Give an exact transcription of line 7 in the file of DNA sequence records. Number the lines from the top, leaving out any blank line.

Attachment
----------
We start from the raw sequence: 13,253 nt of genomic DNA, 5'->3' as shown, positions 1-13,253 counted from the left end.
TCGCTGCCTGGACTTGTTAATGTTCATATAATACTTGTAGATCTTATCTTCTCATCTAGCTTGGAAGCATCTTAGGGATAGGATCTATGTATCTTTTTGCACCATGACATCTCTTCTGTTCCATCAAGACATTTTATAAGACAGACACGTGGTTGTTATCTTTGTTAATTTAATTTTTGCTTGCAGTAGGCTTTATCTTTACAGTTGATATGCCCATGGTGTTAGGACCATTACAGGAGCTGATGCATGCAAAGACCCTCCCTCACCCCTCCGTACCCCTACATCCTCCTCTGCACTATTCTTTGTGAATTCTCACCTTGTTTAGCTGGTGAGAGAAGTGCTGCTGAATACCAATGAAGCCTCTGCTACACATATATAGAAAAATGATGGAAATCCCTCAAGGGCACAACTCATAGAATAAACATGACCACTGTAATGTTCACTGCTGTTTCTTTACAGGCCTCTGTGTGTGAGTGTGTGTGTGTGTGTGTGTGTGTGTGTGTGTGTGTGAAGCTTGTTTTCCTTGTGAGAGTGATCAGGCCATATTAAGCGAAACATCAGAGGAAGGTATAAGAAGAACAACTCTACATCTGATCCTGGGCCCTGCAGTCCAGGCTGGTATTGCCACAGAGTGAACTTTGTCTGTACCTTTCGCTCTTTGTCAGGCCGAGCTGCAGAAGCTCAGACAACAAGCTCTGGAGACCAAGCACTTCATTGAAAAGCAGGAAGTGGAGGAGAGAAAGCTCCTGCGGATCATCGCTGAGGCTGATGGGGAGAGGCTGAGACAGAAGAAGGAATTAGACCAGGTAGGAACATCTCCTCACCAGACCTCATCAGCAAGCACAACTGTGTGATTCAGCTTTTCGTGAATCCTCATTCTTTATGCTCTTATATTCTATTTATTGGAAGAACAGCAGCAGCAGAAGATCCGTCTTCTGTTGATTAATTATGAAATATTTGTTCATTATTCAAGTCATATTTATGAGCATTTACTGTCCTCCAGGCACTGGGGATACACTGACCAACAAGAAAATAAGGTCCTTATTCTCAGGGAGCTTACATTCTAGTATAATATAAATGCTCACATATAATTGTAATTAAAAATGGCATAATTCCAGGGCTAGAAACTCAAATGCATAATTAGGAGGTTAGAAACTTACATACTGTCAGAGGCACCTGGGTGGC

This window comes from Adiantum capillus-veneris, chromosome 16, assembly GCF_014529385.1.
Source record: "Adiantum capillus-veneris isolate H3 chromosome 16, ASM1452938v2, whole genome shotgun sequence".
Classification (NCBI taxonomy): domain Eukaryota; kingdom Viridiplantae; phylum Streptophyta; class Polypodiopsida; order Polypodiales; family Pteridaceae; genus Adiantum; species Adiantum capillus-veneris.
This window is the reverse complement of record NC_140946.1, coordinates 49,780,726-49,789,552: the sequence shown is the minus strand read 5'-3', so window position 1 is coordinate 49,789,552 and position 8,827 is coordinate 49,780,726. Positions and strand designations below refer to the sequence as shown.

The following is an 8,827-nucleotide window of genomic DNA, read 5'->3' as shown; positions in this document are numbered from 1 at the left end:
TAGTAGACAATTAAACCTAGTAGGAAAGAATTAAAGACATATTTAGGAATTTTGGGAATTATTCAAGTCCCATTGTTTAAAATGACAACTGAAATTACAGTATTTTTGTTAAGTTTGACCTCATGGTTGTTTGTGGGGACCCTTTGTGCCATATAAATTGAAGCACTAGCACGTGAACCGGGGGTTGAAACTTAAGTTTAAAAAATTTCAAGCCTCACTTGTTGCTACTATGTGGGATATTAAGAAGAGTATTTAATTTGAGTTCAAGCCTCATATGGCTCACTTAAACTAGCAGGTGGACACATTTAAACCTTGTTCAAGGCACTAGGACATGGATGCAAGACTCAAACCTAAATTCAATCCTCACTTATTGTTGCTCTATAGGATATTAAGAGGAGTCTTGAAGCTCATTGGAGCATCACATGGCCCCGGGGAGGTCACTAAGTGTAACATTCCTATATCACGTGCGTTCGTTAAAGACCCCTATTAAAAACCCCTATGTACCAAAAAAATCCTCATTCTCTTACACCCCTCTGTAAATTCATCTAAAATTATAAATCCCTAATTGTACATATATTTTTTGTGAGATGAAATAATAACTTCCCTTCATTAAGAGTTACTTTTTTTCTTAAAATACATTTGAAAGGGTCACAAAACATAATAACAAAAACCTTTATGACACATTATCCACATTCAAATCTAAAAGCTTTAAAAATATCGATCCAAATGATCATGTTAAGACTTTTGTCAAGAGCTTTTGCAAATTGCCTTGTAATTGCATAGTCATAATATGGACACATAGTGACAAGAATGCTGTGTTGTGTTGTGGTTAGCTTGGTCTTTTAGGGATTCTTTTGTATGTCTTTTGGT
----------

The following is an 8,827-nucleotide window of genomic DNA, read 5'->3' as shown; positions in this document are numbered from 1 at the left end: